Conventional wisdom says highly educated women and those who work more have fewer children—that for them, the time a child costs may not be justified by the time lost in a career. Historically, this has been true. Women who drop out of high school, on average, have 2.24 children, followed by high school graduates, then women with some college, who have a fertility rate of 1.79. The rate used to keep falling in correlation with a woman’s education.
But since 2001, the most educated and busiest American women have actually begun to have more children, according to economists Moshe Hazan and Hosny Zoabi, who wrote these findings in a recent report published online for the Centre for Economic Policy Research. The reason for this change, the Tel Aviv University economists reasoned, had less to do with the typical reasons we think a person decides to start a family, and more with the conventions of the market.
“Kids are like durable goods,” Hazan says. The decision to have children is partly ruled by the same cost-and-benefit analysis we bring to purchasing a television or a sports car.
Hazan and Zoabi found that from 2001 to 2011, women with a bachelor’s degree saw a rise in fertility rates (up to 1.93) over women with some college education. For women with a master’s or a doctorate, the rate rose even higher, to 1.98. When represented in a graph, this made a U-shaped curve, bottoming out with women who had taken some college courses, and rising incrementally with educational attainment.
“Some people suggested to us that it may be that highly educated women always wanted to have kids but they couldn’t, maybe for technical issues,” says Hazan. By technical issues, he means that if a woman attended college, earned a degree, and worked for some years, the likelihood that she could bear a child may have decreased. One theory proffered that new and expensive advances in technology allowed educated women to have a child at an older age.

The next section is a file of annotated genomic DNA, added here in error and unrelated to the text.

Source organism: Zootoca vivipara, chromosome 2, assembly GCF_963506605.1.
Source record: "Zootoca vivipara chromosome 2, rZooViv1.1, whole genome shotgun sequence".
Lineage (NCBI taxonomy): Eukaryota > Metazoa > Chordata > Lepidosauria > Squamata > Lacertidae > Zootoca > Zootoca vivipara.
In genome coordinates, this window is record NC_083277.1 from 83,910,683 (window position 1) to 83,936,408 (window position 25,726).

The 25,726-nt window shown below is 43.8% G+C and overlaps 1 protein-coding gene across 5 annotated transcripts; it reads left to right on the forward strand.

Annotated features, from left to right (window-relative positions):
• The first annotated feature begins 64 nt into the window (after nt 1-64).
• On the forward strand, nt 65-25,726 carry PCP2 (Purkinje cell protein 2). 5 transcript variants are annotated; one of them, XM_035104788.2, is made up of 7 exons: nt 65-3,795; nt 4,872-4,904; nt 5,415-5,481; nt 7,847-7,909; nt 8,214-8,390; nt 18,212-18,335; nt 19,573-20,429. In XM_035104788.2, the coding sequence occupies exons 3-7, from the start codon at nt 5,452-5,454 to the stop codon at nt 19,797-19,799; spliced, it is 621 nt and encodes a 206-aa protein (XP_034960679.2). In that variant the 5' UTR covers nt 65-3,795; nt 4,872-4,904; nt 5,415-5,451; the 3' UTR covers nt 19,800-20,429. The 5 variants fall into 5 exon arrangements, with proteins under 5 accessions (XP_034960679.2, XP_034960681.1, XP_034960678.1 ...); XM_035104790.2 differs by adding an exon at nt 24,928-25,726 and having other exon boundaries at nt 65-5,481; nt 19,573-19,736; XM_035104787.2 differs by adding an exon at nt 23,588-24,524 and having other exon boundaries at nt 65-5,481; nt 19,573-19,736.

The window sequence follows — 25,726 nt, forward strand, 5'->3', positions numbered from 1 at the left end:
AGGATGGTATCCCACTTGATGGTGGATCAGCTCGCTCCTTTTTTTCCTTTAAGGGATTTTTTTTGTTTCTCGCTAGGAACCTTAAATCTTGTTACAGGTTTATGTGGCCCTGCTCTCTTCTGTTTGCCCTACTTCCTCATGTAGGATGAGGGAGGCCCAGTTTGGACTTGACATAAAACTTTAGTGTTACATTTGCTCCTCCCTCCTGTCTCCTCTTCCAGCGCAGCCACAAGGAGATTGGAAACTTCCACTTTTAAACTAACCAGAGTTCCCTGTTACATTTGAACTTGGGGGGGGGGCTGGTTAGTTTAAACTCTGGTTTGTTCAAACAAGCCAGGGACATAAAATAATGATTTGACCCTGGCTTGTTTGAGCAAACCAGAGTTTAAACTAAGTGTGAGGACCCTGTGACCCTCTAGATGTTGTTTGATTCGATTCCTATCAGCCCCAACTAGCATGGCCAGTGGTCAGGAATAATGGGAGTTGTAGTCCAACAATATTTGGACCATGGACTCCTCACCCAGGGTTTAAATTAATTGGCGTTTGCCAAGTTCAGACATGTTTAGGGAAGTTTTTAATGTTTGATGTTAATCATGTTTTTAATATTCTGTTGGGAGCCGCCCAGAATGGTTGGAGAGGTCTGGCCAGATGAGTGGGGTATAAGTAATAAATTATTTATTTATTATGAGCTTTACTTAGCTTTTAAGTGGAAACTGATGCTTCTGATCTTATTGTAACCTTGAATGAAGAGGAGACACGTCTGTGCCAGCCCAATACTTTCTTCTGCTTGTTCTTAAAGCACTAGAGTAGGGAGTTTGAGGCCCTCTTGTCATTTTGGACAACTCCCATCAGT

Not so, says Hazan. Fertility rates for women older than 35 were historically higher in the past than they were in the 2000s. Also, “assisted reproductive technology” accounted for less than 1 percent of births. The answer Hazan and Zoabi arrived at was much more quantitative, something that, among other researchers, a group of Swedish economists looked into seven years ago.
With an aging population, low fertility rates, and a projected labor shortage, Swedes wanted to know how to encourage people to have more kids. Child care in Sweden had long been subsidized by the state, and each working family received a voucher to help with costs. But each municipality set their own child-care prices, which often had “elaborate fee schedules.” In 2002, a law passed that capped and reduced child-care prices. In 2009, Swedish researchers looked at what this policy might have done for fertility rates. They found that a reduction of $10,000 in child care could account for around two or three more childbirths per 1,000 women. Basically, when child care became more affordable, women decided to have a child. (Part-time working mothers accounted for the greatest increase, though researchers attributed this to anomalies unique to Sweden.)
It wasn’t the first time that child care and fertility had been linked. But the Swedish study offered a massive scale and a direct causal relationship to the economic factors some women consider when they decide whether or not to have a child.
“Sometimes people don’t like to think about kids as a financial cost or investment,” Hazan says, “but at the end of the day you hear people say, ‘I can’t afford another kid because my house is too small,' or 'I can’t afford day care.'”
Highly educated women don’t gain more time the harder they work. It’s the opposite. But they do earn more money. Hazan and Zoabi found that the increased income allows educated women to, in a sense, purchase their lost time from the market in the form of child care. In looking at a child as a durable good, Hazan reasons, as cost decreases, more people will choose to invest—or in this case, give birth.
This article is from the archive of our partner National Journal.